Neurophysiological Studies In Metachromatic Leukodistrophy
Metachromatic Leukodystrophy (MLD) is a lysosomal storage disease caused by deficiency of Arylsulfatase A (ASA) with accumulation of cerebroside sulfate in the white matter of central and peripheral nervous system. Late infantile, juvenile and adult forms have been described according to the age of onset and severity. Several studies demonstrated the diagnostic usefulness of neurophysiological tests in leukodystrophies, but their role in the progression of the disease and/or on the therapeutic monitoring is still to be established. Four patients with late juvenile MLD were studied by means of visual, auditory, somatosensory and motor evoked potentials to monitor central nervous system involvement and by means of motor and sensory conduction velocity to monitor peripheral nerve function. All neurophysiological tests demonstrated their ability in detecting abnormalities of the related neurological system. Abnormal findings of multimodal Evoked Potentials and sensory nerve conduction study consisted of disappearance of responses while motor nerve conduction study showed quantitative data which consisted of slowing of conduction velocity. As motor nerve fibers are relatively spared in MLD patients, motor nerve conduction studies would provide a simple method for evaluating the course of the disease and therapeutical efficacy. Unfortunately no neurophysiological tests are presently available for long-term follow-up of CNS damage in MLD.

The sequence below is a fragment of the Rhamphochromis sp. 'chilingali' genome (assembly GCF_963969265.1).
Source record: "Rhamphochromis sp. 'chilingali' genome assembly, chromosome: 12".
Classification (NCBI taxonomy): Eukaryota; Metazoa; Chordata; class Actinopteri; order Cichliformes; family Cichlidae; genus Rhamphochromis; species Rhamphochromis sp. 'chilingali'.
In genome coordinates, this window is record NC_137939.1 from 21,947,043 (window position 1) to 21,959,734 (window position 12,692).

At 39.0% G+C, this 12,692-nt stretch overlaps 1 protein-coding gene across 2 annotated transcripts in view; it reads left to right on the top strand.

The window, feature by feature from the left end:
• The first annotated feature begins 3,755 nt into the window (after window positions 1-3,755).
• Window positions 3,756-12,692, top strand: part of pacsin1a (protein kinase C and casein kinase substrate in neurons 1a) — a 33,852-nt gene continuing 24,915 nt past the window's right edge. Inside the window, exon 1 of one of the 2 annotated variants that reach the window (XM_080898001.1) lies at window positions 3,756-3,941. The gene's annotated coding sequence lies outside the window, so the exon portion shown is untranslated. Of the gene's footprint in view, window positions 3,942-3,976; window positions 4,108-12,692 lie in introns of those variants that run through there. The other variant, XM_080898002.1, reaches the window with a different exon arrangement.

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Document Type: Abstract
Affiliations: Department of Neuroscience, Scientific Institute San Raffaele, Milan.
Publication date: March 1, 2001